Posted Apr 7, 2015 at The Building Coder
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Here is an illuminating explanation by Arnošt Löbel and Martin Schmid on some Revit API development trends that have already been underway for a couple of releases. Before I get to them, a quick report from our ADN team meeting:... Continue reading
Posted Apr 2, 2015 at The Building Coder
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Have you ever wondered whether you have any duplicate imported CAD instances in your model? My colleague Nikolay Shulga from the Revit development team implemented a nice little end user utility to answer this question. By the way, Nikolay and... Continue reading
Posted Apr 1, 2015 at The Building Coder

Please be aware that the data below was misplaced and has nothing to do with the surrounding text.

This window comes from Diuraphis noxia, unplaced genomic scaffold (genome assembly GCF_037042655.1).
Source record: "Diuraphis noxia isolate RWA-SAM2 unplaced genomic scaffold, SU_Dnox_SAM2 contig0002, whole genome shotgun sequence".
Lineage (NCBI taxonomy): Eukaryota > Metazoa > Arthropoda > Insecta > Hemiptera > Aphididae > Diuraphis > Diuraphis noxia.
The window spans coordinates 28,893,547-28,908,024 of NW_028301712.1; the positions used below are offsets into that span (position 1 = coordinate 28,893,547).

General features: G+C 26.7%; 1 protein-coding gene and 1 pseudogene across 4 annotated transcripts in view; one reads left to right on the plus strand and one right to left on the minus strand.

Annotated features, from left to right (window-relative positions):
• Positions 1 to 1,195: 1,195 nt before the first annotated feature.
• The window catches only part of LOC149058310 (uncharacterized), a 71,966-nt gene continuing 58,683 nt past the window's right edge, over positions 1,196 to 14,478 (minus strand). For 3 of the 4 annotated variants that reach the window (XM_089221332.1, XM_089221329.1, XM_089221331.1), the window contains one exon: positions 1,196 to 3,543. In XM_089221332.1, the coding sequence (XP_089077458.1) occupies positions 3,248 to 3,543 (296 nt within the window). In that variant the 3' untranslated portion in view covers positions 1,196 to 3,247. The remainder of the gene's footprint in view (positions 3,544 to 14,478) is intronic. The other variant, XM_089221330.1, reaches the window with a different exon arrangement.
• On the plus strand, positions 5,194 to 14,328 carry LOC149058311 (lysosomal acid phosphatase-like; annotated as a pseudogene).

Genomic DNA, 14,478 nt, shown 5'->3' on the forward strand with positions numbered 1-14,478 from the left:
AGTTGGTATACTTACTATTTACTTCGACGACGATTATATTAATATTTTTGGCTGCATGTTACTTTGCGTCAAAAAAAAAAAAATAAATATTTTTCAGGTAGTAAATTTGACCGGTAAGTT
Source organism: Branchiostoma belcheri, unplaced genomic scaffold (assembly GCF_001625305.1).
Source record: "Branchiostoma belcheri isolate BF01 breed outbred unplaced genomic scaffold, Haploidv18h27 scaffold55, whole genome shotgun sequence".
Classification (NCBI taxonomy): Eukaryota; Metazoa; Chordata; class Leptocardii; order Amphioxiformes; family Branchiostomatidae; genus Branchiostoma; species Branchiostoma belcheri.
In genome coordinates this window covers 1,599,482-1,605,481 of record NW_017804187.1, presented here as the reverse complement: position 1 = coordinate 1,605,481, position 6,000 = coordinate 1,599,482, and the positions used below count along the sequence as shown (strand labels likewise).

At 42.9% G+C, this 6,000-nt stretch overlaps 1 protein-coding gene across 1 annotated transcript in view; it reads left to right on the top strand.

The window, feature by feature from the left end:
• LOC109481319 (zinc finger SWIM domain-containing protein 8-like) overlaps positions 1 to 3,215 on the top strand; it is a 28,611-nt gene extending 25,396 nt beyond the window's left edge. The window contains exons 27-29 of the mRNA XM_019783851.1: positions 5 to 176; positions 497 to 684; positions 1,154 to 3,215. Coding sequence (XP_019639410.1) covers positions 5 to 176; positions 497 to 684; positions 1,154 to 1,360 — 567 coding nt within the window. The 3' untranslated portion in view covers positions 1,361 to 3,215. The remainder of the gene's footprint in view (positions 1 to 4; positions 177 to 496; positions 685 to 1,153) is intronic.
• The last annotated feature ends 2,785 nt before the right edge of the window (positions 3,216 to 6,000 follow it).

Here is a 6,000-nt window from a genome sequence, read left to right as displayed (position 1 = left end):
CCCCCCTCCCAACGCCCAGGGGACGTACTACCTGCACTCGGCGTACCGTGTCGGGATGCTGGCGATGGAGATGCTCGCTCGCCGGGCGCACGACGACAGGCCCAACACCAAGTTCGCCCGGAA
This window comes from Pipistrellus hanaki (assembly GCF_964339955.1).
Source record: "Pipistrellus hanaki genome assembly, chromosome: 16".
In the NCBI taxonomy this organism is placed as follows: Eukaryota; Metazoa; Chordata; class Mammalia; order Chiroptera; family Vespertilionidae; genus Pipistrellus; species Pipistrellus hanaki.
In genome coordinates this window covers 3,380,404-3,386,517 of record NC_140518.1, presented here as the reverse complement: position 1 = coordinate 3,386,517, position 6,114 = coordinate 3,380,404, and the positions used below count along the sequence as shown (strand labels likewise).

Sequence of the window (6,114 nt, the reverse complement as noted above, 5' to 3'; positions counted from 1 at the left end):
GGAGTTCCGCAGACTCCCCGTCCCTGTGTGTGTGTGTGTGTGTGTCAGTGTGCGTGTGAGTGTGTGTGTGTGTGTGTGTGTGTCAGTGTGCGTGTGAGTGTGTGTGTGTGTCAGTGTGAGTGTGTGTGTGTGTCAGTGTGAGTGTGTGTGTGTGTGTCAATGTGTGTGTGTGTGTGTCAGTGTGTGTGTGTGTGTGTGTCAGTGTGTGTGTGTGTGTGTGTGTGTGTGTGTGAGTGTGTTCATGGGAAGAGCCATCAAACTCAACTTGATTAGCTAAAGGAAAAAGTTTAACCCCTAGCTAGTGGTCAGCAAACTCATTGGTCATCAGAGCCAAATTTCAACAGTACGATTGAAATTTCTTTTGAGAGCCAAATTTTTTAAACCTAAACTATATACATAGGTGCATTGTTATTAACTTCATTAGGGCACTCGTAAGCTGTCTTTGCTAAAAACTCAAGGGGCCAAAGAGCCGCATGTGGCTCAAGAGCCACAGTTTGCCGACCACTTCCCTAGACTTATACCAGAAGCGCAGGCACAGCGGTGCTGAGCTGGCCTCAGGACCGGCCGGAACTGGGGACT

Dear Modar, Please be aware that a Revit element may display completely differently in different views, e.g. plan, elevation, 3D, section, etc. The bounding box has to include the extents of all possible views. If you wish to obtain more accurate limits on the element extents, you might retrieve, parse and tessellate the 3D geometry and calculate the maximum and minimum points of all the vertices produced. The concrete setout points add-in shows how to determine all geometry vertices: http://thebuildingcoder.typepad.com/blog/2014/11/concrete-setout-points-for-revit-structure-2015.html I implemented a whole bunch of utility classes and methods to retrieve and sort unique vertices from element geometry here in the past. This discussion mentions a few of them: http://thebuildingcoder.typepad.com/blog/2012/03/melbourne-day-two.html#2 I hope this helps. Cheers, Jeremy.